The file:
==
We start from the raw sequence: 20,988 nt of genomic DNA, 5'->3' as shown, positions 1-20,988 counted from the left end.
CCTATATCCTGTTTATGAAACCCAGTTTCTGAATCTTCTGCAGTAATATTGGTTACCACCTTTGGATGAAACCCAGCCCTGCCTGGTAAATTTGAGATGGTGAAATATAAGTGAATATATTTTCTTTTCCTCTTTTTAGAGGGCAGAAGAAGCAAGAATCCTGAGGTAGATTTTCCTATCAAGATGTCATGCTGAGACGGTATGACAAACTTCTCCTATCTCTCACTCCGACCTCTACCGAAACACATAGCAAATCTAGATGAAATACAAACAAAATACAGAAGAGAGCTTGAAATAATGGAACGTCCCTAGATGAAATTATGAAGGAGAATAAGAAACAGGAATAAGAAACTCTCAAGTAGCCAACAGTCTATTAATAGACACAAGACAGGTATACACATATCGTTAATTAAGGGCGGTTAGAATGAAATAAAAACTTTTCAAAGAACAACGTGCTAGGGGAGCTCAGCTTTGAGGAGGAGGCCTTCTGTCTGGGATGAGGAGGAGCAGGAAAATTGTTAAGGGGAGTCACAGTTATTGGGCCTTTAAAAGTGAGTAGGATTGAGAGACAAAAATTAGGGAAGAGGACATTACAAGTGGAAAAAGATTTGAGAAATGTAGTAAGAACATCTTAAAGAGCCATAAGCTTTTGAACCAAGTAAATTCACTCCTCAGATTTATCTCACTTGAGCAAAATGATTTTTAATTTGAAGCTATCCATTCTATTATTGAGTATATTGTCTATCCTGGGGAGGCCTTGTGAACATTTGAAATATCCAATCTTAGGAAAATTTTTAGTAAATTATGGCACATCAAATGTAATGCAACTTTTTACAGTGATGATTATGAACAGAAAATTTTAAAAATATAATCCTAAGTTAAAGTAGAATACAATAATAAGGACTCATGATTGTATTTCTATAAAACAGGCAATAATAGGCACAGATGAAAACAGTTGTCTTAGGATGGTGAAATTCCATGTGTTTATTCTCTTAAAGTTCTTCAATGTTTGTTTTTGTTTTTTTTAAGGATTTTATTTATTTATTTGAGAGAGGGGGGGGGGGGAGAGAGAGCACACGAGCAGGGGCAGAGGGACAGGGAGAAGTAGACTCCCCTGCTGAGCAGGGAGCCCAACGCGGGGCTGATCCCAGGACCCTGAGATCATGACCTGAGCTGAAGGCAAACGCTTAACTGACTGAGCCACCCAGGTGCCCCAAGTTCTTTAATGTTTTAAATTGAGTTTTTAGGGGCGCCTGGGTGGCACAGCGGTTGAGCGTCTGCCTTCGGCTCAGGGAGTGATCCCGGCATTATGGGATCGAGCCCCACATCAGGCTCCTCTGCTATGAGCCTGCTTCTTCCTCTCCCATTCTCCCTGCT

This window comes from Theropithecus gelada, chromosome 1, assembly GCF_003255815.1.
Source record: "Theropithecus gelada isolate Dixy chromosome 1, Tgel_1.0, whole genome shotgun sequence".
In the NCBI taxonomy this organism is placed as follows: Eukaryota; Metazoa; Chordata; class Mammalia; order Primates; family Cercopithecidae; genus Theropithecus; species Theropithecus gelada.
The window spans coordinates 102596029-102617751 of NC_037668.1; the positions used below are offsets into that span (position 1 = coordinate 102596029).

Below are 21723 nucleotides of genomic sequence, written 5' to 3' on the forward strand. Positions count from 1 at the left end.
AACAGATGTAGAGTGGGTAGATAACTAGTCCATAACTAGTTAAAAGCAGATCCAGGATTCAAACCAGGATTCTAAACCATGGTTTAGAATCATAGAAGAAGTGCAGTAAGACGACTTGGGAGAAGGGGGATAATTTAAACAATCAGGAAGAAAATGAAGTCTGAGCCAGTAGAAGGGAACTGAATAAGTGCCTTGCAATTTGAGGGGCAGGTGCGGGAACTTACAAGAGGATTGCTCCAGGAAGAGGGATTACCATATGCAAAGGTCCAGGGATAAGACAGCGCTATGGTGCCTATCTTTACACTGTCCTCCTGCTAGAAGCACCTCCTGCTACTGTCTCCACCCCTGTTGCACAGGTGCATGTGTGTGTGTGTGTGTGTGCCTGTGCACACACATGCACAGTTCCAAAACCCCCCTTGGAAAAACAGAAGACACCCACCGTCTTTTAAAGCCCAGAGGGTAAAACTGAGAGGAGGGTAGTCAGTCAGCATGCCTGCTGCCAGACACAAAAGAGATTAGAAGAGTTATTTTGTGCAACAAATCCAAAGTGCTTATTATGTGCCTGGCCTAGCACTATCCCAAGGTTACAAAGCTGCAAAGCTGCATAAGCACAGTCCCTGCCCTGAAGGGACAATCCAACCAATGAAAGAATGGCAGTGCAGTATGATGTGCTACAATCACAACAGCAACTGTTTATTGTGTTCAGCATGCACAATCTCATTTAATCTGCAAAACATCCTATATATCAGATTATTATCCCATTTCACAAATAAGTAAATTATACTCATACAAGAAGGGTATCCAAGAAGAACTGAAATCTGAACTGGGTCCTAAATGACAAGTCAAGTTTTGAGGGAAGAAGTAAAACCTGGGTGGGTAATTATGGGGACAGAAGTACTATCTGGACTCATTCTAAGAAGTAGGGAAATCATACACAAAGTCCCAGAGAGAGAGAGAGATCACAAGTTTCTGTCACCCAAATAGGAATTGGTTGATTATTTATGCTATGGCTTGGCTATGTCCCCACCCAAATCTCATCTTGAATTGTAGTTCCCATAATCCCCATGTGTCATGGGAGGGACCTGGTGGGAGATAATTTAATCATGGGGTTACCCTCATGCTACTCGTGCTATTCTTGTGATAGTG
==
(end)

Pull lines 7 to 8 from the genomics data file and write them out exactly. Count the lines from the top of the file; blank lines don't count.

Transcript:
Below are 21723 nucleotides of genomic sequence, written 5' to 3' on the forward strand. Positions count from 1 at the left end.
AACAGATGTAGAGTGGGTAGATAACTAGTCCATAACTAGTTAAAAGCAGATCCAGGATTCAAACCAGGATTCTAAACCATGGTTTAGAATCATAGAAGAAGTGCAGTAAGACGACTTGGGAGAAGGGGGATAATTTAAACAATCAGGAAGAAAATGAAGTCTGAGCCAGTAGAAGGGAACTGAATAAGTGCCTTGCAATTTGAGGGGCAGGTGCGGGAACTTACAAGAGGATTGCTCCAGGAAGAGGGATTACCATATGCAAAGGTCCAGGGATAAGACAGCGCTATGGTGCCTATCTTTACACTGTCCTCCTGCTAGAAGCACCTCCTGCTACTGTCTCCACCCCTGTTGCACAGGTGCATGTGTGTGTGTGTGTGTGTGCCTGTGCACACACATGCACAGTTCCAAAACCCCCCTTGGAAAAACAGAAGACACCCACCGTCTTTTAAAGCCCAGAGGGTAAAACTGAGAGGAGGGTAGTCAGTCAGCATGCCTGCTGCCAGACACAAAAGAGATTAGAAGAGTTATTTTGTGCAACAAATCCAAAGTGCTTATTATGTGCCTGGCCTAGCACTATCCCAAGGTTACAAAGCTGCAAAGCTGCATAAGCACAGTCCCTGCCCTGAAGGGACAATCCAACCAATGAAAGAATGGCAGTGCAGTATGATGTGCTACAATCACAACAGCAACTGTTTATTGTGTTCAGCATGCACAATCTCATTTAATCTGCAAAACATCCTATATATCAGATTATTATCCCATTTCACAAATAAGTAAATTATACTCATACAAGAAGGGTATCCAAGAAGAACTGAAATCTGAACTGGGTCCTAAATGACAAGTCAAGTTTTGAGGGAAGAAGTAAAACCTGGGTGGGTAATTATGGGGACAGAAGTACTATCTGGACTCATTCTAAGAAGTAGGGAAATCATACACAAAGTCCCAGAGAGAGAGAGAGATCACAAGTTTCTGTCACCCAAATAGGAATTGGTTGATTATTTATGCTATGGCTTGGCTATGTCCCCACCCAAATCTCATCTTGAATTGTAGTTCCCATAATCCCCATGTGTCATGGGAGGGACCTGGTGGGAGATAATTTAATCATGGGGTTACCCTCATGCTACTCGTGCTATTCTTGTGATAGTG